Secondly, the Red Sox have greatly improved their scouting and player development departments since Henry bought the franchise from the Yawkey Trust in 2002. The Red Sox have gone from drafting players with low ceilings because they could be signed cheaply to having of the most fertile farm systems in baseball. Five players key to the Red Sox future are not yet eligible for salary arbitration-left-handed starter Jon Lester, closer Jonathan Papelbon, set-up reliever Manny Delcarmen, second baseman and AL Rookie of the Year favorite Dustin Pedroia, and Ellsbury, the morning-line favorite for 2008 AL Rookie of the Year. First baseman Kevin Youkilis becomes eligible for arbitration for the first time this winter.

“We all showed in the postseason that we are capable of playing on a big stage and performing, which we take a lot of pride in as guys who were drafted by the Red Sox and came up through the farm system,” Lester said. “We were groomed to be in this position, and we’ve all proven we are ready for it. We’re all going to get better as we gain more experience, and we all understand the importance of helping to keep the winning tradition that has been built here going. You also have to give management credit for hanging on to all us and showing patience with us. It’s easy for a team to trade its young players for veterans who can help right away. The Red Sox don’t do that very often, and I think that sets us up to have a bright future and win for a long time.”

Beyond those five, the Red Sox also have right-hander Clay Buchholz. The 23-year-old was kept off the postseason roster because of arm fatigue after throwing a no-hitter against Baltimore on September 1 in only his second major league start. While right-handers Josh Beckett and Daisuke Matsuzaka can hardly be described as fresh-face kids, both are only 27 and seemingly have a lot of good seasons remaining at the top of the Red Sox’s rotation. “Hopefully more guys are coming from the last two drafts,” Epstein said. “That’s a point of pride for the entire organization. That builds a foundation, and those young players understand the expectations and the culture of winning. An organizational culture takes hold and that’s something you simply can’t replace.”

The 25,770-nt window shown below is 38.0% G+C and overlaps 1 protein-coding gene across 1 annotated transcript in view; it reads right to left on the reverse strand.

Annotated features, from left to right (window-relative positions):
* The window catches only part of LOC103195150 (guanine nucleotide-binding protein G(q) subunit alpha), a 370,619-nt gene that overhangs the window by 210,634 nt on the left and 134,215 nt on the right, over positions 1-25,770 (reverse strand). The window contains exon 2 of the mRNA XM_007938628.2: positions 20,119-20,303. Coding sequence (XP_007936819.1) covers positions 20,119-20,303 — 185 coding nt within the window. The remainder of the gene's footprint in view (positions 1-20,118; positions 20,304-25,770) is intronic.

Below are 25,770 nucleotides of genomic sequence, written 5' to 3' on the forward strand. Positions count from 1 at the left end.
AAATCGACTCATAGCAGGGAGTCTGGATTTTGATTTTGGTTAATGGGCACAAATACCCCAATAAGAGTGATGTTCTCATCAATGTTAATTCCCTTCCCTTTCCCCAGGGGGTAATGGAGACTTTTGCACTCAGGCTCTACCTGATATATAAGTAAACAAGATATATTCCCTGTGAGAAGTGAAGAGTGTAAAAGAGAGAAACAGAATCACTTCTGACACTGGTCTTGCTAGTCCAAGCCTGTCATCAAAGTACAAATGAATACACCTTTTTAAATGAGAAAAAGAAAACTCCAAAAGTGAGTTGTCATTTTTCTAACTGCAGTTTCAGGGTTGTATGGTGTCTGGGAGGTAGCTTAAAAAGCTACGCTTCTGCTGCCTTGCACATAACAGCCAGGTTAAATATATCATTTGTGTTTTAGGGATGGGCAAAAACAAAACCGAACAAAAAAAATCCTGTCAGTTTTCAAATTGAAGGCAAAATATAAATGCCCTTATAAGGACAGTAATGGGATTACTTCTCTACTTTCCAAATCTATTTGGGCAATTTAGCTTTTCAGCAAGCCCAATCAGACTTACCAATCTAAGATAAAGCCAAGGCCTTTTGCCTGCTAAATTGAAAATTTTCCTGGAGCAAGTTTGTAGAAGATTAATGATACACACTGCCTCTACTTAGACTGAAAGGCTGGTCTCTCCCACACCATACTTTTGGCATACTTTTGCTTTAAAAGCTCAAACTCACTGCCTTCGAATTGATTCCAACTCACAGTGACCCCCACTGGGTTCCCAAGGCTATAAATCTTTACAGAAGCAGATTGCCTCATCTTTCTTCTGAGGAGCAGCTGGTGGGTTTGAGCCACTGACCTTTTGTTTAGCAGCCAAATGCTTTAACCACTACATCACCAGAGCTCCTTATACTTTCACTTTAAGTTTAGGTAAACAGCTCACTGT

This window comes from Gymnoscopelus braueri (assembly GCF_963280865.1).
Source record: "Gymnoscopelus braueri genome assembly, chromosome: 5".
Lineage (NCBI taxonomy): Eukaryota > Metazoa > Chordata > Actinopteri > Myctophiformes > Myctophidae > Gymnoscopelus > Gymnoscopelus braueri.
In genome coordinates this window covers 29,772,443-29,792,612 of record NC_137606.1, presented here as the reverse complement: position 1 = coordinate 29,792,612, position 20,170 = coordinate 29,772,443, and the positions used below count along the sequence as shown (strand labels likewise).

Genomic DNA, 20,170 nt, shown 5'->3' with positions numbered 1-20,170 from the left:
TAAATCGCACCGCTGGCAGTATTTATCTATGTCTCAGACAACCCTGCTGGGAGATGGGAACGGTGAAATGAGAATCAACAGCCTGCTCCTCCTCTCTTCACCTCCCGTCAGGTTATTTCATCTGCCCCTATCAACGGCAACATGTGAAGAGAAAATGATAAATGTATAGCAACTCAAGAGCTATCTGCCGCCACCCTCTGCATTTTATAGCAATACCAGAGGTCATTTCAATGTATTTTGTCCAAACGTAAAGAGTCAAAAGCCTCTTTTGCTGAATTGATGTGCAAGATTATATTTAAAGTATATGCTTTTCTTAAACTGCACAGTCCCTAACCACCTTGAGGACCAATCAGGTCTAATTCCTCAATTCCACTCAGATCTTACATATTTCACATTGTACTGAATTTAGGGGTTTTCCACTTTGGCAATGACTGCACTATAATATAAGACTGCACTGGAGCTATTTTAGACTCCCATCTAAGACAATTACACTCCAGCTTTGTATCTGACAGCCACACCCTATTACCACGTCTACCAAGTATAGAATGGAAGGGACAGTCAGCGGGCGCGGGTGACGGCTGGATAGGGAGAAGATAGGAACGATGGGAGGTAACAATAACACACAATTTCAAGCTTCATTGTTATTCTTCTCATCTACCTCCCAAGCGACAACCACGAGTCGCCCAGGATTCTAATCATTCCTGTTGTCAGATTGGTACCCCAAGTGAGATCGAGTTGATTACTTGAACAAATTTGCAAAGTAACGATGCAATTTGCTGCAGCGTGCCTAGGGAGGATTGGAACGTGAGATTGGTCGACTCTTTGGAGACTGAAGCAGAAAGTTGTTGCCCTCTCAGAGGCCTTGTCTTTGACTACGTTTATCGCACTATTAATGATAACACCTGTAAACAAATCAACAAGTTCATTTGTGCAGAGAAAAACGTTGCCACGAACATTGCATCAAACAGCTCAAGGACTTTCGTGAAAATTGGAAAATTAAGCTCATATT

The Red Sox also have only two key players eligible for free agency this winter, right-hander Curt Schilling and third baseman Mike Lowell, the World Series MVP. Those around the Red Sox feel certain that Epstein will re-sign both. Those Red Sox fans who stayed in the stands in Coors Field more than 90 minutes after the final out of Game Four of the World Series made their sentiment about Lowell heard amidst the celebration. They kept alternating chants of “Re-sign Lowell” with those of “Don’t Sign A-Rod.”

Epstein acknowledged the crowd by taking off his 2007 World Series champions cap, turning it upside down and waving it to the crowd. Epstein was only kidding, of course. The Red Sox aren’t the Pirates or Devil Rays. They don’t need to pass the hat to solicit funds for free-agent singings. “Hopefully, we’ll re-sign Lowell and Schill, and I firmly believe the organization will do everything in its power to do that,” Francona said. “I really like the mix of players we have on this club. We have a lot of veterans who have that twinkle in their eye like young kids, and we young kids who handle themselves with the poise of veterans. It’s a really good mix right now.”